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Q&A: “Warts and All, Peacekeeping Works”

Rousbeh Legatis interviews PAGE FORTNA of the Saltzman Institute of War and Peace Studies

UNITED NATIONS, Jun 8 2011 (IPS) - U.N. peacekeeping missions face myriad problems but they remain the most effective strategy for dealing with post- conflict situations, says Page Fortna, a political science professor at Columbia University who has extensively researched the impact of various missions around the world.

Page Fortna Credit: Courtesy of Page Fortna

Page Fortna Credit: Courtesy of Page Fortna

“Warts and all, peacekeeping works,” says Fortuna.

She nevertheless acknowledges that problems of contemporary peacekeeping are legion.

U.N. missions are “underfunded and understaffed, equipped with ambiguous mandates, [and] they struggle with problems of compatibility, including language, among troop contingents and of communication between the U.N. headquarters and the field,” says Fortna, author of the book “Does Peacekeeping Work?”.

Fortna spoke with IPS correspondent Rousbeh Legatis about why peacekeeping halves the risk of nations returning to armed conflict, builds bridges of communication between deadly enemies, and leads primarily to non-military political solutions.

Excerpts from the interview follow.

Q: In your book, you say that peacekeeping is successful with “a clear and resounding yes”. How does it work? A: I find that it works through four important pathways:

By changing belligerents’ incentives so that going back to war is more costly, while maintaining peace is more rewarding.

By alleviating belligerents’ fears about each other’s intentions and ameliorating the atmosphere of severe mistrust that is built up during war.

By helping to prevent or nip in the bud accidents and misunderstandings that might otherwise spiral back to war.

And by pressuring the parties to live up to the terms of their political settlements so that neither party is excluded from the political process in a way that makes them feel they are “losing the peace” and would therefore be better served by returning to war.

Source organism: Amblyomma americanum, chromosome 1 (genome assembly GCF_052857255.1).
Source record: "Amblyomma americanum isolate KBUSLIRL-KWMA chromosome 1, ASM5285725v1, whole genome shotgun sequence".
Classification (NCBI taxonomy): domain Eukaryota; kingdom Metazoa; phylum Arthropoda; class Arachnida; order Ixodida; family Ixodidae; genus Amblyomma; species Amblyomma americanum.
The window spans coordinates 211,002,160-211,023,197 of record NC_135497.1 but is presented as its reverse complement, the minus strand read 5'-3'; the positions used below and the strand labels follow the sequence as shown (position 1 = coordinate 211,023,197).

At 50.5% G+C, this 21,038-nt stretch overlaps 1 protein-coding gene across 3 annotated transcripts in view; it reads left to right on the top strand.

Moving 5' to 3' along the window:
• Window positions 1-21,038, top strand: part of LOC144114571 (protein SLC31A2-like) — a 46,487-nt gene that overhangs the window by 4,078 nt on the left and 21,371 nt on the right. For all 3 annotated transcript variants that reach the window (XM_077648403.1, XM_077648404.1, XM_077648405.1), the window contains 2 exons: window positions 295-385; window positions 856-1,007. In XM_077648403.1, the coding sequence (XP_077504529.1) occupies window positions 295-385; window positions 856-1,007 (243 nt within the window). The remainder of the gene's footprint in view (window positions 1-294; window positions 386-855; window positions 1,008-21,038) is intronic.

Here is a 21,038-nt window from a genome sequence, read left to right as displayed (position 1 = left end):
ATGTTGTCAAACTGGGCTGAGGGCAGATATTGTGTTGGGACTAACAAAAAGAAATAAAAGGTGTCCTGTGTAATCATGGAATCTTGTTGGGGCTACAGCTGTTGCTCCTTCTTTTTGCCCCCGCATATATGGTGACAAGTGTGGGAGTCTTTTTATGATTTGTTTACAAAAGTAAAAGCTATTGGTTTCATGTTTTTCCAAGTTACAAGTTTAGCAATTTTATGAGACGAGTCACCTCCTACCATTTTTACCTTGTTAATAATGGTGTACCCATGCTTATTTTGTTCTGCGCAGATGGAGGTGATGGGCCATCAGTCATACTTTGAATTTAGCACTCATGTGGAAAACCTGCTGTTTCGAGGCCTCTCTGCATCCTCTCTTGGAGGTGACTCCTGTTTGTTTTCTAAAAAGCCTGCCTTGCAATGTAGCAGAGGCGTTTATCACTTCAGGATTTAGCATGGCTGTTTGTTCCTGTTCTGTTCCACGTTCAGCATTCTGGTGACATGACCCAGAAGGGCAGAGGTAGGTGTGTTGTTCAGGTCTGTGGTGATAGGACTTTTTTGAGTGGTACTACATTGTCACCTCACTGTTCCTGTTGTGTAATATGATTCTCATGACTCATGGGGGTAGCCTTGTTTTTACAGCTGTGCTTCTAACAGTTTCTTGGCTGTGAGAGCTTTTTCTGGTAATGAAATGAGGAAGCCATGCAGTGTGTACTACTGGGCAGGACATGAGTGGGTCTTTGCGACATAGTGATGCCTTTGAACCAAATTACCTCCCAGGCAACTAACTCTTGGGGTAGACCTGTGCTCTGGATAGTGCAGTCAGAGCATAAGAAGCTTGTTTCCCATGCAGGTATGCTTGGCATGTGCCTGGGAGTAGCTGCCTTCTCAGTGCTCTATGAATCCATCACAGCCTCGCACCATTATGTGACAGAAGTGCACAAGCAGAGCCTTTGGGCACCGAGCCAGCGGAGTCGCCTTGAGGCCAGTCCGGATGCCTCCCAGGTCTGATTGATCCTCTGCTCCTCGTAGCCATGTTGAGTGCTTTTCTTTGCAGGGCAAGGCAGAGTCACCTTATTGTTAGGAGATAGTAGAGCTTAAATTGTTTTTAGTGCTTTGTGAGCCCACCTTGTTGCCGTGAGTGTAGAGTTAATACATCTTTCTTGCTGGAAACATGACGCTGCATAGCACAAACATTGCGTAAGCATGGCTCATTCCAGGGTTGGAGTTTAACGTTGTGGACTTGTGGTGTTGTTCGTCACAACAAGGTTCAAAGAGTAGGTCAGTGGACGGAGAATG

Q: How specifically does it work? A: One example of the way that peacekeeping can work to change belligerents’ incentives is the fund that was set up ostensibly to help RENAMO [Mozambican National Resistance] in Mozambique transform itself into a political party – this was a straight cash payout that helped to coopting RENAMO and its leaders into a peaceful political process.

It was legitimised by the fact that the funds came from a neutral party (the U.N.). If the funds had come from the government – as was done in another case I examined, the Chittagong Hill Tracts in Bangladesh – this would have led to charges that the leadership had sold out. But this fund gave a direct incentive to RENAMO leaders to maintain peace.

Peacekeepers can also help oversee military and political processes, such as disarmament, that are likely to be plagued by mistrust such that the parties can’t accomplish them on their own, even if they sincerely desire peace. Monitoring disarmament in Mozambique was one example of this, and taking control of strategic diamond mining areas in Sierra Leone was another example.

By investigating allegations of misconduct by both sides, peacekeepers also provide an important “third option” for parties that might otherwise return to war. If peacekeepers are not present, the parties have only two options if they think the other side has violated some part of the agreement: ignore it and risk looking weak and having the other side take advantage of them more and more, or respond in kind and risk an escalation back to war.

Q: Is military strength required in U.N. peacekeeping missions to bring real change on the ground? A: One of the most surprising findings of the book is that the more “robust” and militarily strongest peacekeeping missions are not necessarily more effective than missions with less military strength.

This is not to say that military strength is unimportant, it is often very helpful for peacekeepers to protect themselves in insecure environments. But many of the ways that peacekeepers work is through non-military mechanisms: through on the spot mediation, through political cajoling, and by linking peace to ongoing attention and aid from the international community.

The lesson here is that peacekeeping can be effective even where large militarily robust missions are not feasible.

Q: How important is local ownership to make peacekeeping work? A: Peace is maintained, or not, by the parties to the conflict – the government and rebel leaders who fought the war, whom I refer to as the “peacekept.” I do not necessarily argue that there needs to be “local ownership” of peacekeeping – part of the point of peacekeepers is that they are outsiders, and therefore relatively neutral. If the parties could solve the problem on their own, peacekeepers wouldn’t be needed.

Rather, the point is that those designing and directing peacekeeping efforts need to keep in mind how what they do will affect the decisions of the peacekept. Locals don’t need to own peacekeeping, but by definition, they own the peace process, for they are the ones who decide whether peace will hold or war will resume.

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